The Penola school began in January, 1866, and on March 19, under Fr. Woods’ direction, Mary donned a black dress as a sign of her intent to give her life to religion. On November 21, with two others, she put on a complete habit. Fr. Woods gave the three a short rule, appointed Mother Mary as superior, and thence began addressing each as “Sister” (p. 59).
In June of 1867, the Institute of St. Joseph left Penola for Adelaide, the capital of South Australia. It was there that Mother Mary made her first religious profession on August 15, and her final profession just two years later on December 8, 1869. At this stage of irrevocable commitment, Mother Mary found herself as a young woman of 27 at the head of a new religious institute with its very uncertain future stretching before her. But, to all appearances, things were going along famously. The rule had been approved by the Adelaide Ordinary in December of 1868 and after only two years of existence, the Institute had 72 nuns directing 21 schools in Adelaide and the surrounding country districts (p. 70)! The Sisters were also engaged in many charitable works, such as visiting the sick and prisoners, caring for orphans, and running homes for girls in danger, aged poor people, and women off the streets. All of these enterprises were maintained solely through begging trips that formed part of the Sisters’ duties.
In 1870, Mother Mary traveled to Brisbane to establish the Sisters in the northeastern state of Queensland. Though she and her nuns were treated very coldly by the Vicar General of the Brisbane Ordinary, who was attending Vatican I, the Sisters were soon running three schools there comprising a total of 300 students.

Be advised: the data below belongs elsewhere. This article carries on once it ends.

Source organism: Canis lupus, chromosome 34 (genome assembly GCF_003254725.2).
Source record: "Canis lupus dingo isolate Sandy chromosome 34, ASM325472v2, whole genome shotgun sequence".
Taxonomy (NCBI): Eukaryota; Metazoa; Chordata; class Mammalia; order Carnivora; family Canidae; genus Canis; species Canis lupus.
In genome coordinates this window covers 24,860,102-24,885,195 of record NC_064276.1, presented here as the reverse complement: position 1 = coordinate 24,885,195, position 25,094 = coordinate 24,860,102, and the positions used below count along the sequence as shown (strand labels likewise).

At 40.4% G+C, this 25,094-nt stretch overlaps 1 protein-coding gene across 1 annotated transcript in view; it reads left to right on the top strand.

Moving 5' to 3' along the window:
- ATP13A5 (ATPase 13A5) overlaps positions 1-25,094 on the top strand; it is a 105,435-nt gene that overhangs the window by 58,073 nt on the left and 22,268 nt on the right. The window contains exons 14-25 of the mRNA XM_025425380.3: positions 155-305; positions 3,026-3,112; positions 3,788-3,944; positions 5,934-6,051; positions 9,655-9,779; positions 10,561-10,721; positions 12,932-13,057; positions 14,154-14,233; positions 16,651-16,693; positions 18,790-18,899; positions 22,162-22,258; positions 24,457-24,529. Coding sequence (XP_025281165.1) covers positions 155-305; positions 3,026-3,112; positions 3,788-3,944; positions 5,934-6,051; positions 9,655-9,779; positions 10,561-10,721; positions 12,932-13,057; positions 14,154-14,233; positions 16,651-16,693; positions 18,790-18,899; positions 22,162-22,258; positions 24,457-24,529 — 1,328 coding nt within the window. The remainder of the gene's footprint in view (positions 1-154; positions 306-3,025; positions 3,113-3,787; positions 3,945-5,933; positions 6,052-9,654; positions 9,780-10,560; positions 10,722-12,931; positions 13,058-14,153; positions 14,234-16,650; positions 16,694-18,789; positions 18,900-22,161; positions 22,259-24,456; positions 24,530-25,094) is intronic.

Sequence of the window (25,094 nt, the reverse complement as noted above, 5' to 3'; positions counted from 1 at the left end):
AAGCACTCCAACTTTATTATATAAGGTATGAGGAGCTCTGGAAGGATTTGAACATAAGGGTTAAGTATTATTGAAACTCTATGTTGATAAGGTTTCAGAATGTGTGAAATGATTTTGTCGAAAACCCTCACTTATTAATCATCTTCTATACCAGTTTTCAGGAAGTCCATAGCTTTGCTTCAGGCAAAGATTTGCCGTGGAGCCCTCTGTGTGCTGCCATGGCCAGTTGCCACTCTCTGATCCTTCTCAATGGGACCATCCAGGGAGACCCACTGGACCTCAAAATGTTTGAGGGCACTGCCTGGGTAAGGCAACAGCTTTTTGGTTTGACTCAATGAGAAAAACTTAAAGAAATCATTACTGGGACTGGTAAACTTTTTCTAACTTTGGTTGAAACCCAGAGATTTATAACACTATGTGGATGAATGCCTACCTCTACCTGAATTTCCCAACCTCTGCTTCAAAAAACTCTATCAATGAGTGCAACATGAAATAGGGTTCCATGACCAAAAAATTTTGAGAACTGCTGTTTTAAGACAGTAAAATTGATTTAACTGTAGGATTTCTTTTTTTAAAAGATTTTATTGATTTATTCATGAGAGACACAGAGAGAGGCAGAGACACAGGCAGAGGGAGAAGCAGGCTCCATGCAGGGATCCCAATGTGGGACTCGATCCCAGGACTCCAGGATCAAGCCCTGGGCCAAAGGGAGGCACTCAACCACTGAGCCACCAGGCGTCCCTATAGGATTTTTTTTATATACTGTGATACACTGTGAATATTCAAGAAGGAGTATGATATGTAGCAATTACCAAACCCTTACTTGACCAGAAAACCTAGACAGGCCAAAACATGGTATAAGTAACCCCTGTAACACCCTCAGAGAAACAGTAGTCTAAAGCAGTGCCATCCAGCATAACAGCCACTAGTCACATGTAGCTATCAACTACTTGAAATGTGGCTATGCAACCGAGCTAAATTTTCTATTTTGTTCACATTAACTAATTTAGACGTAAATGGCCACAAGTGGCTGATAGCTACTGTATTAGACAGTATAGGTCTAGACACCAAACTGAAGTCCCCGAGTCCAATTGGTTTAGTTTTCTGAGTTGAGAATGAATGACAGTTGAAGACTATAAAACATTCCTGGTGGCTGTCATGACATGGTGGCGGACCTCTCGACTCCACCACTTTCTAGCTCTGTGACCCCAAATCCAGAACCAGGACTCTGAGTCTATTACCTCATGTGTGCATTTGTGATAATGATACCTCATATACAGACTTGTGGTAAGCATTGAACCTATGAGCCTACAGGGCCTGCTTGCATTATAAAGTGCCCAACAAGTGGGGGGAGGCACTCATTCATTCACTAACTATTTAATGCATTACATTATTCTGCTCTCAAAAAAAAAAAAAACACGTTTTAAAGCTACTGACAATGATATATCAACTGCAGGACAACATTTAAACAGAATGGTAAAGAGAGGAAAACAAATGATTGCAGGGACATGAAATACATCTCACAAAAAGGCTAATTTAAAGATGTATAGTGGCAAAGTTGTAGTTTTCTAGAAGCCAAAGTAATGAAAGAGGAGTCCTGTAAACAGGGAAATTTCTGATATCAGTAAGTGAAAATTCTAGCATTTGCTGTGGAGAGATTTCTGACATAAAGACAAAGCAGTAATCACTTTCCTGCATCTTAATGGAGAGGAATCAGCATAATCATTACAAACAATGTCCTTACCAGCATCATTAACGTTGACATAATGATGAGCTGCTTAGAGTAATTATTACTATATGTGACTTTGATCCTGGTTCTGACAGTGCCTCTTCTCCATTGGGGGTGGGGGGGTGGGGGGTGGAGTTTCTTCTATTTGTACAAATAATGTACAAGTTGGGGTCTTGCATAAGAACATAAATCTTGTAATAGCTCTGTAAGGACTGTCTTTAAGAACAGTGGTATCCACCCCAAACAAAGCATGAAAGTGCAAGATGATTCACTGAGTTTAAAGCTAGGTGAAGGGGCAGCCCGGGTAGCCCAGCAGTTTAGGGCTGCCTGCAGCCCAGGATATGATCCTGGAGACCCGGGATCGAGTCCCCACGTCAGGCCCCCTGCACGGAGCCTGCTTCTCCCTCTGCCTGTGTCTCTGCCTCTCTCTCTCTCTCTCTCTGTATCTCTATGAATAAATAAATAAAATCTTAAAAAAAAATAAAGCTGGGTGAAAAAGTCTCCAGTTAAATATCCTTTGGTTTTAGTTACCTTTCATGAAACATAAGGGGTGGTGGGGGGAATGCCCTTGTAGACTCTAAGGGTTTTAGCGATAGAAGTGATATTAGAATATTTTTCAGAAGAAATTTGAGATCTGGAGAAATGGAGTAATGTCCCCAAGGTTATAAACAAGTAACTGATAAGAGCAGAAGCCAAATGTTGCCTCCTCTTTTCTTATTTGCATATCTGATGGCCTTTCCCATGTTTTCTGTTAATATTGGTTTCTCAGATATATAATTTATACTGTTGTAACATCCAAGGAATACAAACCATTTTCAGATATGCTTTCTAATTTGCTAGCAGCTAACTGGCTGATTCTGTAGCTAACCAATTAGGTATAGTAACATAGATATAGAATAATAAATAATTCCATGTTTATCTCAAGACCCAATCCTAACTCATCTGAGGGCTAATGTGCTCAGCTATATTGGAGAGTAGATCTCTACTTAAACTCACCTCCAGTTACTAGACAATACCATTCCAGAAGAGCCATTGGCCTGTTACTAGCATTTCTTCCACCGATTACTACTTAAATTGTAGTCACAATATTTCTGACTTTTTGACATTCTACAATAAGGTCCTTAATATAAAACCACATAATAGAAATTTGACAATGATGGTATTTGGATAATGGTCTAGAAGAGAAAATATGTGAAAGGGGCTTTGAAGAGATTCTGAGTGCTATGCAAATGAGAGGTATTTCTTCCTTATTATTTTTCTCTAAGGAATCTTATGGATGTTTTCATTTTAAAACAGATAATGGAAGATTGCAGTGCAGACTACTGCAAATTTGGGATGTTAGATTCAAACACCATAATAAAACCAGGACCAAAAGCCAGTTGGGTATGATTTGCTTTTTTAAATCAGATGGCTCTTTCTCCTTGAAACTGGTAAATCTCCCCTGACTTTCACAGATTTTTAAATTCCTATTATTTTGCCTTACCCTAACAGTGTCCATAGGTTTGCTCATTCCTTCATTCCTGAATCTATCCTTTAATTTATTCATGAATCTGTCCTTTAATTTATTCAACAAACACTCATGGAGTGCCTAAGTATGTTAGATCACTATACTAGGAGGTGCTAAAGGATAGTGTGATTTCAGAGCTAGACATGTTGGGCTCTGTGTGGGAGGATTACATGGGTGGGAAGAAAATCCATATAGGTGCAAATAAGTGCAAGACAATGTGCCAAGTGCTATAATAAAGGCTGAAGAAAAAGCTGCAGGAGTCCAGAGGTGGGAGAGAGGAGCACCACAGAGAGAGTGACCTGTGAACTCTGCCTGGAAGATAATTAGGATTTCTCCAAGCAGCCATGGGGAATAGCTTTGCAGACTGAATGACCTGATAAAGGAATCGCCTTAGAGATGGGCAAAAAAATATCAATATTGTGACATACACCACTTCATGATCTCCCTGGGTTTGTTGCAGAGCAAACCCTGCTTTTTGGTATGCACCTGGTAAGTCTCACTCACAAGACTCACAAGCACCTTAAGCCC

There is only one way to explain this extraordinary success of the new group of Sisters with only five years of existence: a true imitation of Christ Crucified. Behind the impressive statistical growth were some serious trials: an extreme lack of prudence on the part of Fr. Woods, leading to unpayable debts, poor direction of the Sisters, and hostility to the Sisters on the part of some priests; and outrageous behavior on the part of two nuns who claimed false visions while causing true di-visions among the nuns. Meanwhile, Fr. Woods thought they were saints and favored them. But a greater cross still was reserved for Mother Mary of the Cross, one which was to become her glory: excommunication.
Bishop Lawrence Sheil was appointed to the diocese of Adelaide in January, 1866, and enthroned in August the same year. He was an Irish Franciscan who had come to Australia in 1852, being appointed as Rector of St. Francis’ Seminary in Melbourne. After seven years there, he took up a position in Ballarat, where he remained until being appointed as bishop of Adelaide.
Before leaving to attend the First Vatican Council and during the council itself, the Bishop showed a great enthusiasm for the new Institute. However, during his absence, there were developments that led him to change his opinion drastically upon his return. The first was the behavior of Fr. Woods mentioned above, and the second the opposition of Fr. Charles Horan, the Bishop’s right hand man and also an Irish Franciscan (p. 88).
In April of 1870, some Sisters of St. Joseph in Kapunda, Fr. Horan’s parish, reported to the Vicar General the scandalous behavior of a Fr. Keating, Fr. Horan’s associate, involving sexual misconduct with children. This led to the expulsion of Fr. Keating and the enkindling of an implacable hatred in the breast of Fr. Horan against the Sisters. From that point, he was bent on their destruction.
When Bishop Sheil returned to Adelaide from Rome on February 2, 1871, there was a written complaint against the Institute waiting for him. Fr. Horan had composed it and garnered the signatures of half the priests of the diocese. Also, the Bishop had been commanded by Rome to look into the shenanigans of the two supposed visionaries, who among other things had once removed the Blessed Sacrament from the chapel during Holy Week and left blood stains on the altar cloths in order to create a drama.